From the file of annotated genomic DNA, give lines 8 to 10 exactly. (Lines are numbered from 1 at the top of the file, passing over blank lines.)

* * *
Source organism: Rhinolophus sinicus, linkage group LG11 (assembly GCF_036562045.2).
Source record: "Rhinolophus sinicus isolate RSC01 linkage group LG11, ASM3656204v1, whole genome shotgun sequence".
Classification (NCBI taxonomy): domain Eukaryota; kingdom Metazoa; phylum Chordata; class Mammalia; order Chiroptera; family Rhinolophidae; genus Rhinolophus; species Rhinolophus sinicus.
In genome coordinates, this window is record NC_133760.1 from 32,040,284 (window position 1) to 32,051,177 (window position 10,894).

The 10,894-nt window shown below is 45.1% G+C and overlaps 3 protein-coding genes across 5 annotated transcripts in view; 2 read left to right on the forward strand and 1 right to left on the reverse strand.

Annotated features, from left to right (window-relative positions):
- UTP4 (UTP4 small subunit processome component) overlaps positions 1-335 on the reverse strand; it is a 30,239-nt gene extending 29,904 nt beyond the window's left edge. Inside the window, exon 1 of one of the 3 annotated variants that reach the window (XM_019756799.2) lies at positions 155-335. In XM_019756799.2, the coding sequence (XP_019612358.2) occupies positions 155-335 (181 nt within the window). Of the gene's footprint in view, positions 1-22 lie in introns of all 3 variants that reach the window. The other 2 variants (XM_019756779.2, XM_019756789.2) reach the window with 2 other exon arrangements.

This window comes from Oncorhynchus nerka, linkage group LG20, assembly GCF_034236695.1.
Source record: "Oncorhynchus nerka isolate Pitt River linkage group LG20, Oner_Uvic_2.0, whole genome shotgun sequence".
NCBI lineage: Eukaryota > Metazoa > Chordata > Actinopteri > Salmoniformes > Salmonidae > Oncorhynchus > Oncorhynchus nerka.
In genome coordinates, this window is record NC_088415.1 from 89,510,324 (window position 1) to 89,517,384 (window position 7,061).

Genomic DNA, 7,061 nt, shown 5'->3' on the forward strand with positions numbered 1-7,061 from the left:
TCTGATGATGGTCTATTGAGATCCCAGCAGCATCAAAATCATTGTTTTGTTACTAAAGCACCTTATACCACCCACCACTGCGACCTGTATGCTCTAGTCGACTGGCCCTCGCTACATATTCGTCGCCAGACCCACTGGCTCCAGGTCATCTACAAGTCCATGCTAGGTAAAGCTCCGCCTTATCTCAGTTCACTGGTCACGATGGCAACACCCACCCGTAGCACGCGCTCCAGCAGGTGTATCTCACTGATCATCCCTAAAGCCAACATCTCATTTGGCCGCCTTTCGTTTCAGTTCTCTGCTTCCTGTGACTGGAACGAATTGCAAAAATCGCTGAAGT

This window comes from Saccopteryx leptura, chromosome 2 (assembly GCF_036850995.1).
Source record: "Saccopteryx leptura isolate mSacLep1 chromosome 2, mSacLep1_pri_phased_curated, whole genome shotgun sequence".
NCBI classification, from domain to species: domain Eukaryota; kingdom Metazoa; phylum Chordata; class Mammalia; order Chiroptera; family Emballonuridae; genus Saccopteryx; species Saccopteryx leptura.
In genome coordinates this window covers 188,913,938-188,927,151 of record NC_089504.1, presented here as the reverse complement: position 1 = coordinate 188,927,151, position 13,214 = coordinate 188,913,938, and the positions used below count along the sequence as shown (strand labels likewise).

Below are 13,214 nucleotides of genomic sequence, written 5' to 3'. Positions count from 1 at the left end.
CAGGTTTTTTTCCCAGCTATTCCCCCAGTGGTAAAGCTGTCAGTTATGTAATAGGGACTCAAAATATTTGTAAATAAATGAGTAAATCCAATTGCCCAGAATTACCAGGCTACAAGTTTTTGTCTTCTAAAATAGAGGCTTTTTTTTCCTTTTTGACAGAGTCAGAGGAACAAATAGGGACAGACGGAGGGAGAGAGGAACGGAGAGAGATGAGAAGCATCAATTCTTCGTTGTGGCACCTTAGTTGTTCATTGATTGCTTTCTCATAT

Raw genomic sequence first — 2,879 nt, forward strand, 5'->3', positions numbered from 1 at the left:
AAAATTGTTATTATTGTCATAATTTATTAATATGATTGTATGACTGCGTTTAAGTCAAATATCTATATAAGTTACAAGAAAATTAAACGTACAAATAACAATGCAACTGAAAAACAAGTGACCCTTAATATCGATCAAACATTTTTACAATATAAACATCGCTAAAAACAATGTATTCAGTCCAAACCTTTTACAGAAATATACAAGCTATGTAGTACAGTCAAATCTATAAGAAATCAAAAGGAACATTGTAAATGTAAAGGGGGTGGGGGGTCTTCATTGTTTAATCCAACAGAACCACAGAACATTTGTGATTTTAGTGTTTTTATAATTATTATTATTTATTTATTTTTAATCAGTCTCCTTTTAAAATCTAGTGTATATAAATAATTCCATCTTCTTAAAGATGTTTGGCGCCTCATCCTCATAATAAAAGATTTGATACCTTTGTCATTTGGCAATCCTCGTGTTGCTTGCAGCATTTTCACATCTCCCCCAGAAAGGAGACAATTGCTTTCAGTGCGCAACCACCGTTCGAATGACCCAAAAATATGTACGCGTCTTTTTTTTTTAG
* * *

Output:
This window comes from Oncorhynchus nerka, linkage group LG20, assembly GCF_034236695.1.
Source record: "Oncorhynchus nerka isolate Pitt River linkage group LG20, Oner_Uvic_2.0, whole genome shotgun sequence".
NCBI lineage: Eukaryota > Metazoa > Chordata > Actinopteri > Salmoniformes > Salmonidae > Oncorhynchus > Oncorhynchus nerka.